Minecraft is one of those overnight successes that left gaming pundits scratching their heads. In its simplicity, Minecraft has redefined the standards of a successful game, forcing developers from all genres to take a hard look at where their priorities are in their game design. Well, that’s what they should be doing. What can game developers learn from Minecraft?
Over the past decade, PC and console gaming has gone from simply being fun and challenging to something that closely resembles a Blockbuster movie. Yes, a good storyline is important if your game is centered around telling one. A good plot can create a deeper sense of immersion among players while breathing new life into what could be a repetitive title. Sequel after sequel, some titles rehash the same basic plot almost word for word with the only real changes being the guns used to kill the bad guys. Look, not every game on the shelf needs a plot. This is one of the lessons we can take away from Minecraft’s success.
Another big point comes in terms of graphics. In 2001, we were all easily impressed by a title that came out with some degree of advanced graphics. I remember watching preview developer trailers for Half Life 2, being blown away by the new physics engine and how realistic the characters looked. Even today, I enjoy the graphics level that Half Life 2 brought to the table. Yes, there have been insane improvements since then, but that was really all I needed to get in to the game. Companies spend way too much time concentrating on how good the game looks — so much so that they sacrifice playability. Yes, seeing blades of grass dynamically move as the wind blows is pretty cool during the cut scenes, but those hours of development could have just as easily been spent making more maps for people to play on. (I’m looking at you, Call of Duty.)
Another tip development houses can take from Minecraft is that good games last a while. Yes, we all enjoy the sense of accomplishment we get when we’ve beaten a game. Personally though, I’d rather spend my US$50 on something that lasts more than four to eight hours. Games used to take entire weekends or longer to finish. Today, the average release can be completed from start to finish on a Friday night after work. Spending more money on a DLC that can be completed in even less time isn’t an appealing option to me. Not now, and not ever. Minecraft has longevity in how open it is. You can do pretty much anything you want, and take as much time as you want to do it. While this game style certainly wouldn’t work for a first person shooter, there are some lessons to be learned.
One of the real charms of Minecraft is the asking price. For less than most people spend on bargain bin games years after they’re released, you can purchase and download Minecraft for as long as you want. Paying what amounts to five hours worth of income for the average American worker to get your hands on a copy of a game that lasts about that long is a waste. I know companies spend millions on game development, but when you’re outselling major motion pictures, you can afford to cut the price down a bit. I have yet to see any hard evidence as to why I have to pay US$50-60 every twelve months for the latest Call of Duty game. If your development and distribution houses are bleeding themselves dry to that level, you’re not doing it right. The only other reason I can fathom is pure greed. People eagerly wait in line to pay that much so they can run the same maps and kill the same people with an exploding crossbow instead of a pistol.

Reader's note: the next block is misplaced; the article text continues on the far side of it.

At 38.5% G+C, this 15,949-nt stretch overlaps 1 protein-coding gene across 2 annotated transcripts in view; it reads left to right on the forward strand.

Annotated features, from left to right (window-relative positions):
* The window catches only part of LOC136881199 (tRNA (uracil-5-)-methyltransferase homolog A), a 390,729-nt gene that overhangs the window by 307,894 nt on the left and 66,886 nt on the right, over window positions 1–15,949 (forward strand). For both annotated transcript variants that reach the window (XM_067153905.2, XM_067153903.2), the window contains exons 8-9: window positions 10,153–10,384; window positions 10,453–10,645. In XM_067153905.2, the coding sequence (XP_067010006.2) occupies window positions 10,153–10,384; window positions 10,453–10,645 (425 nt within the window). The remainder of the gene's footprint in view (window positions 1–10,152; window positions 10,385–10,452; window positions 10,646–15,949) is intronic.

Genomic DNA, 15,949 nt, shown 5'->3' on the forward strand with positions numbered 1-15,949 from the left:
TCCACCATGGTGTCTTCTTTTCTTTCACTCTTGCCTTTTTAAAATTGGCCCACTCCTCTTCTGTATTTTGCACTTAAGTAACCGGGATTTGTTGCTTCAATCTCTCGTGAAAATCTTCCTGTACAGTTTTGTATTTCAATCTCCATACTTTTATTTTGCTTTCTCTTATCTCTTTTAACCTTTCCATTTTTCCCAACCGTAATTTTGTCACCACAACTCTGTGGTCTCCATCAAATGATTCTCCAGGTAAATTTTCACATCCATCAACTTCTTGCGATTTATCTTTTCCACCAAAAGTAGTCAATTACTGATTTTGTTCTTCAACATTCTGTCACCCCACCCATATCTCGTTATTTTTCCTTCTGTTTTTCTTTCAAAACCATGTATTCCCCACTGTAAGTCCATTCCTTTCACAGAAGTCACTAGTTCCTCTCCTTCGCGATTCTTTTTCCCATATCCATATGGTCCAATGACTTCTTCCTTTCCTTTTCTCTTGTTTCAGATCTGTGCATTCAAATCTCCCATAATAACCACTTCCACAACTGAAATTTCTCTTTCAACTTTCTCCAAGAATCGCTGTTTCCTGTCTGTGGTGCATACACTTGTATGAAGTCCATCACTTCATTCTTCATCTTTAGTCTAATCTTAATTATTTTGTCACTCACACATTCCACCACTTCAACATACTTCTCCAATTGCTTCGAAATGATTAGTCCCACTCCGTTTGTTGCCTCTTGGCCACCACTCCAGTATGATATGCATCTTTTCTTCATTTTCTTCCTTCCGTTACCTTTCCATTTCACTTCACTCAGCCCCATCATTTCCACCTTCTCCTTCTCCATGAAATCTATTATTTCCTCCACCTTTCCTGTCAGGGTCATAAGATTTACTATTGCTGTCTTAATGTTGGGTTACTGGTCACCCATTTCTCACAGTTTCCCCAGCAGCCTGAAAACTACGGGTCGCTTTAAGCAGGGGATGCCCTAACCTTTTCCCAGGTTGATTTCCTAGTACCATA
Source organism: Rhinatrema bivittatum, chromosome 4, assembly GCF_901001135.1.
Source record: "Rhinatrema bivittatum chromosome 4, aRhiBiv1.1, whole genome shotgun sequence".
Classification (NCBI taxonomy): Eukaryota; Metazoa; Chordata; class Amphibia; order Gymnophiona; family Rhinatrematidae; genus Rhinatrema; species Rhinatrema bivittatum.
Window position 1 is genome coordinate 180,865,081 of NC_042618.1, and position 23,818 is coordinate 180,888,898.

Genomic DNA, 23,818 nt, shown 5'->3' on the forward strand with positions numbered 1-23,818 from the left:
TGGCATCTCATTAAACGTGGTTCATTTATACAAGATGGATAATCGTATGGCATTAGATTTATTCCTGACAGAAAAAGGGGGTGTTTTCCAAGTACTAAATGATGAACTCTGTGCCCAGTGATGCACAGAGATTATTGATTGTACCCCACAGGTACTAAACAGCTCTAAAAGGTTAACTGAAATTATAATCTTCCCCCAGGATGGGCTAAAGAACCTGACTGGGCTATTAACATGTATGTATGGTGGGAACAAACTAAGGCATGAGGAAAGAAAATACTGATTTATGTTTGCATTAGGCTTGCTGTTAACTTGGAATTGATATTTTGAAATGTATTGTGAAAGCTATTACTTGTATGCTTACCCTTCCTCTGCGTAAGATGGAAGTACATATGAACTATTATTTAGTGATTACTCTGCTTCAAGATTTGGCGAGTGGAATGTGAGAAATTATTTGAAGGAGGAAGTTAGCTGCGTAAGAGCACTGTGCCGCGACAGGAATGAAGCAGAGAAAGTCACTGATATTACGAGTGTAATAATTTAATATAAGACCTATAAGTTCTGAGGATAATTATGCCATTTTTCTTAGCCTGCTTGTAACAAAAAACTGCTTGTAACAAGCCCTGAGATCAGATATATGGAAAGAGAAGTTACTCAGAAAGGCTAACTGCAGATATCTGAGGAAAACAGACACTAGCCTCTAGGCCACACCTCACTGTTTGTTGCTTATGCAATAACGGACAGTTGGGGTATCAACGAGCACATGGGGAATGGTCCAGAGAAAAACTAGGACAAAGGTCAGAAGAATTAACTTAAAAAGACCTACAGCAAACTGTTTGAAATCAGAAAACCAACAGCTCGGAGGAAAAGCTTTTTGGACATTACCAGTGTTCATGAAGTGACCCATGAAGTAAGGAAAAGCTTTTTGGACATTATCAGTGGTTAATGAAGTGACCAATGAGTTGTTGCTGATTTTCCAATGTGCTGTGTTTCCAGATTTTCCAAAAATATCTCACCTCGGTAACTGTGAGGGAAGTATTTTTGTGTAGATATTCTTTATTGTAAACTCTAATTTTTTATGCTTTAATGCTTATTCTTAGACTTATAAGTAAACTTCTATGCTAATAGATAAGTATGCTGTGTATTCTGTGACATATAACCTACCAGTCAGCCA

One saving grace in the game industry (aside from independent game studios) is Blizzard. This company will delay a title for years just so it can get it right. Diablo III is just now starting to come to light after being announced years ago, and you can pretty much expect Blizzard to stay true to the original game. StarCraft II was a prime example of why taking your time and staying true to the heart of the genre is so important. Where it could have easily crashed and burned, especially among the fanatical South Korean player base (who take StarCraft VERY seriously), it soared and quickly became a favorite among competitive RTS players.
Last, good games take a community to build. Minecraft is unique in that the developer looked towards the community to decide what should, or shouldn’t be in the final product. Even now, as the beta is being completed, additions are being made to make the gaming experience more fun for the community. Even better, these changes come at no extra charge.
As much as I hate sounding like the old guy who preaches about how things were better when he was growing up, I can’t help but to feel extremely frustrated at the direction gaming has gone over the past 10 years. Where’s the challenge? Why are so many games shipped incomplete, only to be completed later on through incredibly overpriced DLC releases?